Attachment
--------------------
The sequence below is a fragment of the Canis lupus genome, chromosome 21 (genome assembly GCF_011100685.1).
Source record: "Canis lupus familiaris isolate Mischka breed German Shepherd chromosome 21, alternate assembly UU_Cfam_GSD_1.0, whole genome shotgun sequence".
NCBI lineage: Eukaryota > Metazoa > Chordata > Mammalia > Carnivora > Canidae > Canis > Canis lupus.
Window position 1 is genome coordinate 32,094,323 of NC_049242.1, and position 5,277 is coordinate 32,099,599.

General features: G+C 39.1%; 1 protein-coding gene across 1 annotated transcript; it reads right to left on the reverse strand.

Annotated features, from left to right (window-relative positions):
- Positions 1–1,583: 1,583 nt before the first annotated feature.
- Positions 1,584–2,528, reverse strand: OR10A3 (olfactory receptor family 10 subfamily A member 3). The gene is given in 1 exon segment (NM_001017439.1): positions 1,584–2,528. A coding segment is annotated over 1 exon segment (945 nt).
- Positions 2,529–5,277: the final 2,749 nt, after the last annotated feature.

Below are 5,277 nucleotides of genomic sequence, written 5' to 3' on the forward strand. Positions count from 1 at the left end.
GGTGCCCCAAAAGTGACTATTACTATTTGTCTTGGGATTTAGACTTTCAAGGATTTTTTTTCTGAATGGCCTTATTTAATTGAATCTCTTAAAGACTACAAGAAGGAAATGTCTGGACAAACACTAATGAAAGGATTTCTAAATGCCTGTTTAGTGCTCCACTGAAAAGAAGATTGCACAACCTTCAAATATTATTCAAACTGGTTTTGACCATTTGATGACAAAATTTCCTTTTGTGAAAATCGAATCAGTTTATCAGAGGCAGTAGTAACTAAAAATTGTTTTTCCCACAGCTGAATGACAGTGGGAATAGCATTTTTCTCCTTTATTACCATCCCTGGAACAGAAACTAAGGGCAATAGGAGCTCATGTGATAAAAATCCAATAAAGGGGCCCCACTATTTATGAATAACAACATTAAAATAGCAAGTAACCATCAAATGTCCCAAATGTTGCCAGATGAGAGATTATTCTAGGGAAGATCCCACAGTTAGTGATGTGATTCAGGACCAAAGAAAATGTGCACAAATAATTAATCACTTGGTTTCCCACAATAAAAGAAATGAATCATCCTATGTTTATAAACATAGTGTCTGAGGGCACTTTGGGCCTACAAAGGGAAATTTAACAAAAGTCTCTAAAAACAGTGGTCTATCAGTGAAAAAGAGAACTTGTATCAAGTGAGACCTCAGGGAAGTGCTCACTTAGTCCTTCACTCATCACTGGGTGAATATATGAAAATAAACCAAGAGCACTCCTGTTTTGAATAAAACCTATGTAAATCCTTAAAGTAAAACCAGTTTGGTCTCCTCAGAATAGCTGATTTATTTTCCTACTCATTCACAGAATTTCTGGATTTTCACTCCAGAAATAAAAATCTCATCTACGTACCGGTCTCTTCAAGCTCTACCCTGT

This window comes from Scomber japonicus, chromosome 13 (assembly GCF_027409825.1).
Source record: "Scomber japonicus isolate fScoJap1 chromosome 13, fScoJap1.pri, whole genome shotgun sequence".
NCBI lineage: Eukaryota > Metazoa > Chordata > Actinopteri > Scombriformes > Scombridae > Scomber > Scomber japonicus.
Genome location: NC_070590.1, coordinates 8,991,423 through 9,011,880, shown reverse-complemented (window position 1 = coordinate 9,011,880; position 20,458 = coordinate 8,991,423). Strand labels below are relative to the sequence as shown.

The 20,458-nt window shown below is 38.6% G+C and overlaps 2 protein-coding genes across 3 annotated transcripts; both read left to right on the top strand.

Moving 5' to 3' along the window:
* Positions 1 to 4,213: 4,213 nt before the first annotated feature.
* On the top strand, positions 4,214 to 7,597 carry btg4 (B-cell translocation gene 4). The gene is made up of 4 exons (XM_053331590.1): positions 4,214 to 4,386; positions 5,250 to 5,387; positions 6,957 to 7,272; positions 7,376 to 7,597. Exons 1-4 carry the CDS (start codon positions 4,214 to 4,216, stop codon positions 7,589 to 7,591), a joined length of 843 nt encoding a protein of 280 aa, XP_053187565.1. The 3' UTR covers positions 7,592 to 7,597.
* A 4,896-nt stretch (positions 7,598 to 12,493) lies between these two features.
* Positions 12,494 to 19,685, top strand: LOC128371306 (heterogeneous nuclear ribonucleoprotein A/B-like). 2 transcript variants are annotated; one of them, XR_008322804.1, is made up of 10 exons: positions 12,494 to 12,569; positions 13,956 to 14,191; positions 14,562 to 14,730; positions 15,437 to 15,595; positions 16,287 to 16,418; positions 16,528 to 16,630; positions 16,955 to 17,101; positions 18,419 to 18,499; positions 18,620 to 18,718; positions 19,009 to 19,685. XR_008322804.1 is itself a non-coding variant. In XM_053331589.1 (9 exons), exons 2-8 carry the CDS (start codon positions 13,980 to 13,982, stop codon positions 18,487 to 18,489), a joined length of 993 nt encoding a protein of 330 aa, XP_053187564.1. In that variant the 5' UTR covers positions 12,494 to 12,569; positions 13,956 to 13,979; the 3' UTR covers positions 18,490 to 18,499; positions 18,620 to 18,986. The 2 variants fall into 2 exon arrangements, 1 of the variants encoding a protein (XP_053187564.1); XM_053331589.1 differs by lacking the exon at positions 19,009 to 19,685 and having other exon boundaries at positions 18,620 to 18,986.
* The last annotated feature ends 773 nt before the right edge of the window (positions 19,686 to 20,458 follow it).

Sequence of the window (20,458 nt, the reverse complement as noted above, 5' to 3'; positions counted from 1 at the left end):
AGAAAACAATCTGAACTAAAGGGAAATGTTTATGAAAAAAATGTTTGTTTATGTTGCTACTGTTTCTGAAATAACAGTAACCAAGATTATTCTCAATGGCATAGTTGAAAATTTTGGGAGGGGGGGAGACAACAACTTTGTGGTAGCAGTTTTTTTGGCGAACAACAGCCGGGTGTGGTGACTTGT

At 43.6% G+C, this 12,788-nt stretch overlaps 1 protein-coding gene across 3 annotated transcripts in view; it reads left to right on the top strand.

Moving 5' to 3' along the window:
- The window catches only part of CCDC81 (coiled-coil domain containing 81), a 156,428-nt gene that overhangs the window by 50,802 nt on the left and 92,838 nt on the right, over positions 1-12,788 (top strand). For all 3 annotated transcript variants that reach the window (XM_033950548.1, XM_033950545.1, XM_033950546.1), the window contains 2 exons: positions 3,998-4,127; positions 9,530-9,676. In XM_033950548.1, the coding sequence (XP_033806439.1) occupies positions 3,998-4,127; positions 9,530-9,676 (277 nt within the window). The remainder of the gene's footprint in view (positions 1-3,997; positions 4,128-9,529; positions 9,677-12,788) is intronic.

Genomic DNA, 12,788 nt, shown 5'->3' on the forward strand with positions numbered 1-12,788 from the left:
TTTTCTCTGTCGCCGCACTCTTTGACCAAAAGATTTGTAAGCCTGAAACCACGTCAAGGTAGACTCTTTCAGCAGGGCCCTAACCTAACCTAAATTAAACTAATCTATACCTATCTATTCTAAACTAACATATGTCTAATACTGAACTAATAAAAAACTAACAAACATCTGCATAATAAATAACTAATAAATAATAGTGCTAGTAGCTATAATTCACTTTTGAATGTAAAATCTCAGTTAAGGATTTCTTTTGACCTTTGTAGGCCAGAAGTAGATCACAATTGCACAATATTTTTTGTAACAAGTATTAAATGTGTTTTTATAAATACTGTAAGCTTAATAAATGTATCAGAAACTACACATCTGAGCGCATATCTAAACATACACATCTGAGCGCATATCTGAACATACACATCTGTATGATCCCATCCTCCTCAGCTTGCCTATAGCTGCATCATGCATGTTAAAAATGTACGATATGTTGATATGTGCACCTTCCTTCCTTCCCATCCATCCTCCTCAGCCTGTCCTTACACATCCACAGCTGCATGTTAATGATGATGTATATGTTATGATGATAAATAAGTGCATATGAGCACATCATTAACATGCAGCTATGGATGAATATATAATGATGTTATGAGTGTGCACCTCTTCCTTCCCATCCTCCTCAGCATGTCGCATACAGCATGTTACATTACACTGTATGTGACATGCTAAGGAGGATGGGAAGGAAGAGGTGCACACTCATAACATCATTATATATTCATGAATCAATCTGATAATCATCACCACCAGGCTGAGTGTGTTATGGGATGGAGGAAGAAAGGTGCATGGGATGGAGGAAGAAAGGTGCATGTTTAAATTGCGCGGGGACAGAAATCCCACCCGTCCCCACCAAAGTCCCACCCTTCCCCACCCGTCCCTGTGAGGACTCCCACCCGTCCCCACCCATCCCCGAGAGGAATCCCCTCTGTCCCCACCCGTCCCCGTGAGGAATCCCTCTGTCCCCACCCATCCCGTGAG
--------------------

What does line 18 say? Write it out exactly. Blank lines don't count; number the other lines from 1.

* Positions 1 to 4,213: 4,213 nt before the first annotated feature.